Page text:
More than half of Americans are planning to start one or more home improvement projects in the next three months, according to new research from the Home Improvement Research Institute (HIRI), a member-owned research group that focuses on how homeowners maintain and improve their homes.
According to the research -- presented exclusively in a webinar (click here) aired June 4 on homechannelnews.com -- 51.1 percent of Americans surveyed in the February/March time period were planning to embark on projects this spring, compared to 62.7 percent during the same period last year.
“It is probably not a surprise to most people that the chart is trending down,” said Fred Miller, managing director of HIRI, whose membership includes dozens of major manufacturers, home centers, hardware co-ops and other media and investment companies. “It goes along with most measures in the industry.”
HIRI is conducting ongoing research in this area of consumer trends with the help of NPD Group, the Port Washington, N.Y.-based provider of consumer and retail market research information. NPD Group surveys about 14,000 American homeowners each month about whether they plan to start home projects and which area/areas of the home they’re planning to focus on. In total, almost 42,000 people responded during the first quarter of 2008.
The research found that outdoor projects -- including lawn, landscaping/fencing and deck/patio/porch -- are the most popular, followed by kitchen, living room, bedroom and master bath remodels. The emphasis on work outside the home did not surprise Miller, who said, “We’re talking about the January through March time period, when the warmer weather is starting to come and people are planning to go outside and do things.”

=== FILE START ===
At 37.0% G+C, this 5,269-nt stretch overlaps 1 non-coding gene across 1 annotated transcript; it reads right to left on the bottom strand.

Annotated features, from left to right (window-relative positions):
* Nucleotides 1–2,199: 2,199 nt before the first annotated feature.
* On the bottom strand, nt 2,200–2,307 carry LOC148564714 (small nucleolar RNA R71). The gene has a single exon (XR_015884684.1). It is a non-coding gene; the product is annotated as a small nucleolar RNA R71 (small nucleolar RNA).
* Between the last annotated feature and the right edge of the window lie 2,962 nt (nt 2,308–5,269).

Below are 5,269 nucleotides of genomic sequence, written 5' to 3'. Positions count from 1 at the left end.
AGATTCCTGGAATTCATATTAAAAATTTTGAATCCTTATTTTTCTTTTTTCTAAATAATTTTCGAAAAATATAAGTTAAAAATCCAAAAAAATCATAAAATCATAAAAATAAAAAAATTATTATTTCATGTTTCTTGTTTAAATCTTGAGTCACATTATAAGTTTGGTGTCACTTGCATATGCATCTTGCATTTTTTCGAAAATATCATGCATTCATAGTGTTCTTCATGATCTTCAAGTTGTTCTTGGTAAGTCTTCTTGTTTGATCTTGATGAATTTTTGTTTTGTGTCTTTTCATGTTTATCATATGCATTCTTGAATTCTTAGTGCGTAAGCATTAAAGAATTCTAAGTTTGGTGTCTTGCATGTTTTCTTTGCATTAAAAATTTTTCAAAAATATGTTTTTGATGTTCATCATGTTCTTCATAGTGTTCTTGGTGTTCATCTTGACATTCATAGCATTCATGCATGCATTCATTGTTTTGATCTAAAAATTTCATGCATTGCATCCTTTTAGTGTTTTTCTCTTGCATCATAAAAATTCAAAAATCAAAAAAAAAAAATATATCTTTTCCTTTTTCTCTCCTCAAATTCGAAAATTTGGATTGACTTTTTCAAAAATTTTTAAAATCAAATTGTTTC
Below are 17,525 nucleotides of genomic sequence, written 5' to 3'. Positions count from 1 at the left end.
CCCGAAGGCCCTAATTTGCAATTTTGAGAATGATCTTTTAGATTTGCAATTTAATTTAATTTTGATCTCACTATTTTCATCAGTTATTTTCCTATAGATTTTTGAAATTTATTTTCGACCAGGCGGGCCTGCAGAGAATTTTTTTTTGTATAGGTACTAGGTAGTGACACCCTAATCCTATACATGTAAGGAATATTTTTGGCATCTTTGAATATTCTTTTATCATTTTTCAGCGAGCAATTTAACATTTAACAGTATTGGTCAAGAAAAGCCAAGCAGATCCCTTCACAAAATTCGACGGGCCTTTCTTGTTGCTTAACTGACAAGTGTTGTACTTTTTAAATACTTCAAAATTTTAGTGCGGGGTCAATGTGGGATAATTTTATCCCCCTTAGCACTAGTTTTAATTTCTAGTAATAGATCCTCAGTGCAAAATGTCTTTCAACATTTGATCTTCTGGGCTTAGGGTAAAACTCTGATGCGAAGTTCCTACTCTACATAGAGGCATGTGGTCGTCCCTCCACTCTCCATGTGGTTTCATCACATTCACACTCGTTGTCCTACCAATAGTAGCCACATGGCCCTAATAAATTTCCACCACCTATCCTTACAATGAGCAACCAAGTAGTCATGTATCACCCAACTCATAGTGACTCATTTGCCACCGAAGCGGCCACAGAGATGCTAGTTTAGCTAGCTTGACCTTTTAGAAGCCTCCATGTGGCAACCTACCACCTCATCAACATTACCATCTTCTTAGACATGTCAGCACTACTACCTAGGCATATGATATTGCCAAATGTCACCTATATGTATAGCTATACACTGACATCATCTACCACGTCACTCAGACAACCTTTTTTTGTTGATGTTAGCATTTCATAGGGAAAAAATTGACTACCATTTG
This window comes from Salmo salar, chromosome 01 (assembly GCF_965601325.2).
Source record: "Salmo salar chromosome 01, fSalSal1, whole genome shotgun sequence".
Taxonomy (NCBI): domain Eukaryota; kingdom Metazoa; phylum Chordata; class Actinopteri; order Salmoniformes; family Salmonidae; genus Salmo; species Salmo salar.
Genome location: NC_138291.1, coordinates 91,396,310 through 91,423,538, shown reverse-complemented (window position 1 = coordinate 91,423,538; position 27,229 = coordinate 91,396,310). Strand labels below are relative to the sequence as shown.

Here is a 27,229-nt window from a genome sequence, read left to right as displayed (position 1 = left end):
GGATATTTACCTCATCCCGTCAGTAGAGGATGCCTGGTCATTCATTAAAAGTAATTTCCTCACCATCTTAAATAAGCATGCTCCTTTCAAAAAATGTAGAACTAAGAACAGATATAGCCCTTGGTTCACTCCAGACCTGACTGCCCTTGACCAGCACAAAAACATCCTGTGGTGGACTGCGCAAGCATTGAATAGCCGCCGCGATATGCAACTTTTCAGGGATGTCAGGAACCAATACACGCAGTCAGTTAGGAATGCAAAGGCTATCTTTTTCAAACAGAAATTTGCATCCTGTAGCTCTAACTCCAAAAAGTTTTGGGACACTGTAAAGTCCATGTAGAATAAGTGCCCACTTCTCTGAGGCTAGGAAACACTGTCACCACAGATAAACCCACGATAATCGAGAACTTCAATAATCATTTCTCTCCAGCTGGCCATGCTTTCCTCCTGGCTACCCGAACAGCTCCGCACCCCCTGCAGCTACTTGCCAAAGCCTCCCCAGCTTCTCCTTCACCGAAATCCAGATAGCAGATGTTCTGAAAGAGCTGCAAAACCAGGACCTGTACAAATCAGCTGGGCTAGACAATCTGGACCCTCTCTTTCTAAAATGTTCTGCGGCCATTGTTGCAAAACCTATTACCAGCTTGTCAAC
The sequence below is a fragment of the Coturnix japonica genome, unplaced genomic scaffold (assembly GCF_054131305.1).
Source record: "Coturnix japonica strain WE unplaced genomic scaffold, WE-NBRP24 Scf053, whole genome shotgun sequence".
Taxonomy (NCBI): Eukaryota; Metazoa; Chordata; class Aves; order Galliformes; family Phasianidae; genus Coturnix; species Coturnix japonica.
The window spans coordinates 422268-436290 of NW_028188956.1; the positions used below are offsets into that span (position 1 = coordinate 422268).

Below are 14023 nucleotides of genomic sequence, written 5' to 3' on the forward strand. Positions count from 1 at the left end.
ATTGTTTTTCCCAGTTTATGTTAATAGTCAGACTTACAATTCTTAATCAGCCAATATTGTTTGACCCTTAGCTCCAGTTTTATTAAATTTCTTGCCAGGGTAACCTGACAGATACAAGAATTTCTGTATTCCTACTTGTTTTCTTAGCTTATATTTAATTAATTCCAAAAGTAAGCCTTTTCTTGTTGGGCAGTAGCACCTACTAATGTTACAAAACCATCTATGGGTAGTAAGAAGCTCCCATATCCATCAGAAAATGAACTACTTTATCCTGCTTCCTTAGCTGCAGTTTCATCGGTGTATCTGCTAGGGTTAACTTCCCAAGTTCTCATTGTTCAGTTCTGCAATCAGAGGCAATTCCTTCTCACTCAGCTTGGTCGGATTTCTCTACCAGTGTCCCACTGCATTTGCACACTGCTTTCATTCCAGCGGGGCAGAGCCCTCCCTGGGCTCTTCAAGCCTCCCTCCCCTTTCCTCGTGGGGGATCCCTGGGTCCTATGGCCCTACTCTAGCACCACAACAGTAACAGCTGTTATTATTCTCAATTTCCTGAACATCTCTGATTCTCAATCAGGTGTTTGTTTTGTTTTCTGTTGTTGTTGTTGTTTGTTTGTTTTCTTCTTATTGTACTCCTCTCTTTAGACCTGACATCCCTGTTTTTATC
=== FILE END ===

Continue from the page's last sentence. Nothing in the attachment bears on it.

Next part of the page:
Also significant was the fact that women are more likely to plan projects than men (52 percent to 49 percent) and that people ages 45 to 54 (59 percent) and ages 55 to 64 (58 percent) were more likely to embark on projects than people under age 25 (32 percent) and ages 25 to 34 (42 percent).
Regionally, the Pacific was the weakest market surveyed, with just 46 percent planning to start projects, while the East North Central (53 percent), West North Central (54 percent) and East South Central (55 percent) were the strongest.
Another part of the research measured “reasons” for improving the home. The results showed energy savings is the most important consideration, followed by “making the home more attractive” and “getting a good return on the investment.” Far fewer respondents agreed that it was a good time to sell their home or that they’d prefer to live in a smaller home. On a related note, a small percentage of respondents reported that “it’s easy to find a contractor.”
Miller also shared some of HIRI’s conclusions on the implications of the research. They included: be prepared for more tough months ahead before the market turns upward and focus on the prime spenders -- middle to upper income people ages 35 to 64.